Today, I want to teach you a very important lesson: how to completely fail at your goal by just about every conceivable metric, in three easy steps.
First: design the perfect plan. Make the best estimations with the best advisors, calling on the most skilled teachers and foremost experts to help double check every calculation and prediction. Bring in every big name and PhD until your plan has more degrees than fahrenheit and the unanimous support of every guru and subject matter expert. With the perfect plan in place, you’re ready to begin.
Second: begin work. Start using the plan laid out in step one. Make minor tweaks to the plan in order to get started on time, before realizing you need to make some major tweaks after starting. Question the design of the whole thing. Complete phase one of the plan before discovering you made a major estimation error that will stop you from working on the project as planned. Realize you’re already way behind your schedule.
Third: Get publicly criticized for the shortcomings of the plan everyone agreed to. Make major last minute changes to the plan your experts approved in order to get moving on your goal. Fire your team of experts and hire a whole different team that changes your methods entirely. Finally, finish the project, ten years late and more than 1,000% over budget.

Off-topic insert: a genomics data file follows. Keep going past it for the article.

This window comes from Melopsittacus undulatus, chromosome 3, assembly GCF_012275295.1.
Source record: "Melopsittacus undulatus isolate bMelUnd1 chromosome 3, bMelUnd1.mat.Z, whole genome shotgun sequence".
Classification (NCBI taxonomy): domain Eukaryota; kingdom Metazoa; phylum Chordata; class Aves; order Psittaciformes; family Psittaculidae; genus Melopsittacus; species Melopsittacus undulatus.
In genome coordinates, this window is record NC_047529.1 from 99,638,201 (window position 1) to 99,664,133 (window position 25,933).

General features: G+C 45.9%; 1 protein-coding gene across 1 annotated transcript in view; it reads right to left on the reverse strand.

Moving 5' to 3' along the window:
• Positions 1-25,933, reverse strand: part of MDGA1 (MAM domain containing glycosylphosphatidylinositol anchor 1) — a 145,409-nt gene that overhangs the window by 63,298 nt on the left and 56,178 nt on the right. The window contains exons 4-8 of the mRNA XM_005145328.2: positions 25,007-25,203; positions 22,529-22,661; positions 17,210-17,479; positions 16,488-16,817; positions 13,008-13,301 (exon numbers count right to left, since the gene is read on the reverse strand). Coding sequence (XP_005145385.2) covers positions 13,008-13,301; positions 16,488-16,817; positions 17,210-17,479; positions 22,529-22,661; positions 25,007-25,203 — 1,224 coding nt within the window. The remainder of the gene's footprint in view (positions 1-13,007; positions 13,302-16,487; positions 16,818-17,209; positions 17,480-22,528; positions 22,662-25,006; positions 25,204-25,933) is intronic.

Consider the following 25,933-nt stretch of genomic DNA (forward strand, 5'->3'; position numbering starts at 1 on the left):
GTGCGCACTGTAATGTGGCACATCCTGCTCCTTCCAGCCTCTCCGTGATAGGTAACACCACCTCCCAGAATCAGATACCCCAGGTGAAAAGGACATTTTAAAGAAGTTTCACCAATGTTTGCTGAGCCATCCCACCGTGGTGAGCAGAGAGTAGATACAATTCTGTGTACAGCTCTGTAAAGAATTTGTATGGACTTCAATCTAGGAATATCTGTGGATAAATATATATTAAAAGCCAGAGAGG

As you can clearly see, by just about every measurable source of information, the above project was a complete and abysmal failure. It took more than twice as long as originally planned, wasn’t even close to being the original design, and was more than 10 times more expensive than they originally thought it would be!
Of course, the above three steps aren’t just how you can create your own failure—it’s an approximation of the real-life story of the creation of the Sydney Opera House. Sure, it might fool you today, with it’s beautiful, sweeping arches, iconic look, and city-defining silhouette. But don’t get caught up in the sheer size of it’s beauty—remind yourself, that it is, in fact, a failure.
Or maybe there’s something else worth remembering here—a lesson about what really makes a failure. Not something taking 10 years longer than you thought it would… Not something being literally 1,000% more expensive than you originally planned… Not having to face public shame and criticism for two decades… None of those things make a failure.
So if you find yourself today just a little behind schedule on your goal… Or a lot behind schedule, or over budget, or way further behind then you would like to be… Remember: there’s only one step to failure. Just one thing you have to do to turn all the tragedies into the final tragedy: giving up.
May the road rise up to meet you!